Four Cuban Writers Go To Paradise by Carlos Esquivel
Translated by Karen González
Nicolasa Guillén, Virgilia Piñera, Regina Pedroso, and Josefa Lezama Lima leave to go to paradise for a week. However, upon getting there they find out that, in fact, they have arrived at the steps of a ramshackle hotel for writers where they must imagine that they’ve arrived at paradise.
- Carlos Esquivel
- He is a writer living deep in the far-off provinces, but he is not at all a provincial writer. Indeed, he is one of those writers who have opened his prose and poetry to the cosmopolitan—which in Cuba is quite a gesture of controversial politicization.
- The Writer Speaks
- Interview by Norge Céspedes.
- “I care about being provocative, but my first concern is atmosphere. I go for any contamination. That’s the point: To tolerate the challenge of any tradition and to defy that very tradition. There are still topics which I owe to myself. I have a life, or a piece of life, that is stained with, and between, words. There are still many mistakes for me to make.
In addition, they are forced to pay an astounding amount to stay there, and among the guests sharing paradise with them, there were infamous writers from many countries whom they always intuited to be literary disgraces.
Astonished, they looked at each other. Of course they could not quit. A week would go by quickly in paradise, said Nicolasa, who held the sign of “I am in charge here, and it will be done as I consider prudent.”
Nicolasa Guillén, Virgilia Piñera, Regina Pedroso, and Josefa Lezama Lima stayed in ramshackle rooms, and that night, after a derisory dinner, they received an invitation to a literary gala where they would have to gulp down lectures delivered by several of those other, infamous writers.
Virgilia Piñera said that she would rather have a drink at a nearby bar. Nicolasa could not prevent it, for she too wanted to escape, but could not on account of her simulated officiality. The others, who wanted to demonstrate their fidelity to her under any circumstance, also stayed.
And so they slept pleasantly while their colleagues read somniferous poems.
While the reading took place, Nicolasa dreamed that in one of the streets of paradise she found a man who ate books by Cuban authors. They taste horrible, the old man said while chewing on a recently published novel. The worst ones are those by Nicolas Guillén, too coarse, as if the most artificial condiment was the author’s very name.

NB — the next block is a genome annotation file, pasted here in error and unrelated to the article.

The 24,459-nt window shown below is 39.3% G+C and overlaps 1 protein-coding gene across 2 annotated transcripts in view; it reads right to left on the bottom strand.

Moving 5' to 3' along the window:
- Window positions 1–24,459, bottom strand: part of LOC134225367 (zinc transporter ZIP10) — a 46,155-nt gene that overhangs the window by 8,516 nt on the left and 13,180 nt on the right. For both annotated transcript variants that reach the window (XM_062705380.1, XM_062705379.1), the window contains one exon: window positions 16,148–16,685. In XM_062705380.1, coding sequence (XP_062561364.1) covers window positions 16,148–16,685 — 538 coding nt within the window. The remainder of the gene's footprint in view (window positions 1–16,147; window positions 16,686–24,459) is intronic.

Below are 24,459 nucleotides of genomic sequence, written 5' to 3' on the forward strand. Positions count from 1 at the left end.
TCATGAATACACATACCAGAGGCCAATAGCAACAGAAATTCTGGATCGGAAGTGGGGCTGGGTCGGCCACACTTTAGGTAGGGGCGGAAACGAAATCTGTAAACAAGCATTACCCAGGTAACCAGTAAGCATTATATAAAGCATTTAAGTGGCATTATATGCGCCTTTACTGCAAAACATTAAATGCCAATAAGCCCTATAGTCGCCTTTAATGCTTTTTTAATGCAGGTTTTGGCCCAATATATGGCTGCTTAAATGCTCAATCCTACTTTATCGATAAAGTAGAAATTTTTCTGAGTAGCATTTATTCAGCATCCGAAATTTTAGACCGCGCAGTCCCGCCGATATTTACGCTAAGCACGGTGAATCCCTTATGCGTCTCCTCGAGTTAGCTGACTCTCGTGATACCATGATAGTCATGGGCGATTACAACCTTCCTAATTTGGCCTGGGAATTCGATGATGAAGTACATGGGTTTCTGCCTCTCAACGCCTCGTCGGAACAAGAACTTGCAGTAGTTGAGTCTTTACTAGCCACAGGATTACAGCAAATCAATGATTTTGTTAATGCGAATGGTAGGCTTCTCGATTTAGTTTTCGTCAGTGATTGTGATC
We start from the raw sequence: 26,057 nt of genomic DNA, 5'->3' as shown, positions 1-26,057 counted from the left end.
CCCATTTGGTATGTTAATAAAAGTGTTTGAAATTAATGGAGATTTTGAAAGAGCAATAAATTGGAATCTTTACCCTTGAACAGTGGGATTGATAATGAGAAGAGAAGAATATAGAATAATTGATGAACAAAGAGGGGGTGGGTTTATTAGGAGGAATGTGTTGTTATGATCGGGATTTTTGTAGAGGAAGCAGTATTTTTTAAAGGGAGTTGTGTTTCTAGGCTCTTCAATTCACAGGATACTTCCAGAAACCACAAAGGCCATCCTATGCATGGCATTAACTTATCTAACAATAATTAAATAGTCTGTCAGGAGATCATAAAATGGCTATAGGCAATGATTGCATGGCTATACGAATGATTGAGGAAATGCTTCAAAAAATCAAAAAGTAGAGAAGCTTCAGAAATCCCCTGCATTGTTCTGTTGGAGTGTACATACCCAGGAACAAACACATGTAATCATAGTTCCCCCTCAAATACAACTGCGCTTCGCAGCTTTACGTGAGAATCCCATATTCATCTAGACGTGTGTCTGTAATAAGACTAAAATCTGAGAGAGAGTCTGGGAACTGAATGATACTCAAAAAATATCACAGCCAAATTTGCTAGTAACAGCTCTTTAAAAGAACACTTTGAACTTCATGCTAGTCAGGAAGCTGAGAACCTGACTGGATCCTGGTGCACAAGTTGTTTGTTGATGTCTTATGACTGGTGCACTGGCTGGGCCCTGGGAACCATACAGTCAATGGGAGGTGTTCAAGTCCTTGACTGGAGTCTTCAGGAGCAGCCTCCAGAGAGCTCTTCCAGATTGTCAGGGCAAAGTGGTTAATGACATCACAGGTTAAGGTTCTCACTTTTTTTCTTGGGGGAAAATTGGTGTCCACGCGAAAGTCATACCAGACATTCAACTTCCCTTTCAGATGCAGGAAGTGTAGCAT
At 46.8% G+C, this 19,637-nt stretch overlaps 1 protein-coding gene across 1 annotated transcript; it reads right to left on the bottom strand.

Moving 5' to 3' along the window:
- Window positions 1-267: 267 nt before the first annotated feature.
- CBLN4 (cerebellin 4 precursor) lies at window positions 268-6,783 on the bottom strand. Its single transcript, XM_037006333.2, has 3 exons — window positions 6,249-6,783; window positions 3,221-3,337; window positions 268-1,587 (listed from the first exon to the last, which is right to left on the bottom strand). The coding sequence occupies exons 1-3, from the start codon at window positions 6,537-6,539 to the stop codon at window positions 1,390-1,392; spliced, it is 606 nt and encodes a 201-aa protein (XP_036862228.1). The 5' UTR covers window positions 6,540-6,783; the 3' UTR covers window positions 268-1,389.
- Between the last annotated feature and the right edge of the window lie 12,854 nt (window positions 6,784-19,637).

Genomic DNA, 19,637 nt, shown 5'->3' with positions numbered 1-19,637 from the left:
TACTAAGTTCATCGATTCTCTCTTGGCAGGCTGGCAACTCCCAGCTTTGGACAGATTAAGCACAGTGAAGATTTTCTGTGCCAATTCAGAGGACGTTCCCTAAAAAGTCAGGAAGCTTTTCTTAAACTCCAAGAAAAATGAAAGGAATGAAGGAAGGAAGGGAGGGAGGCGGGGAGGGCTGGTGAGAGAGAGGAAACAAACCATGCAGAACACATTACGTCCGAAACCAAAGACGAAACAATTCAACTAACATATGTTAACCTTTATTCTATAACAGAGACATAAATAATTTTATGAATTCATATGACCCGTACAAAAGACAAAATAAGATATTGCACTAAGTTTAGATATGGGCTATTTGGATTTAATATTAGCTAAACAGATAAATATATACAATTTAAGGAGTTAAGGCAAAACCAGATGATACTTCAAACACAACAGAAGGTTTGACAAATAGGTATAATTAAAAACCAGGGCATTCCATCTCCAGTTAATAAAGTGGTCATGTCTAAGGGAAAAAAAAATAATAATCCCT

When Nicolasa tried to reprehend the book eater, twist his neck, she woke up with her hands wrapped around the neck of a Costa Rican poet.
Regina Pedroso dreamed that she had committed suicide six times. Without success, or successfully, depending on your point of view. They were eccentric suicides. One of them consisted of living as a regular citizen in her own country. A voice inside the dream rumored that that oneiric episode was too exhausting, that no punishment could prove to be so drastic as that one.
She woke up startled, believing she was in her house, living and dying the suicide as the final punishment of her days. Then, relief ran through her for a few seconds.
Josefa Lezama Lima suffered from horrifying nightmares, night after night. As a result she was wary of those almost incomprehensible limits between dreams and reality. However, her wit had allowed her to create an intermediate point. She would jump from one place to the next with impenitent autonomy. What she could not control was the matter referring to the jump—to the moment of the jump. A moment that could last half a minute or a few hours. In that moment she did not belong to any of the two places. She tried to use her wit to find a way to penetrate those networks but it was impossible. During the jump she wasn’t herself, she didn’t belong anywhere, she didn’t exist.
She later understood that she was both witness and part of one of those very suggestive metaphors in which death surrounds dreams, and she understood that Freud, Borges, or any other, would tremendously envy those sensations that governed her. Then, it would be necessary to understand that Josefa was neither asleep nor awake throughout the literary evening. She was in a place called “jump.”
Upon seeing her friends asleep Virgilia, arriving late, decided, after sitting in one of the last chairs in the theater, to throw herself into the world of dreams like a docile damsel submerging into a docile and fantastic novel.
She did not have any relevant dreams. She dreamed, instead, of flowers. Spectral and asleep, flowers.
Four Cuban writers went to paradise, but paradise was too similar to that which they did not believe was paradise.
Edited in English by Joshua Barnes
All facts and characters appearing in this work are fictitious. Any resemblance to real persons, living or dead, is purely coincidental.
Los hechos y/o personajes de esta historia son ficticios, cualquier semejanza con la realidad es pura coincidencia.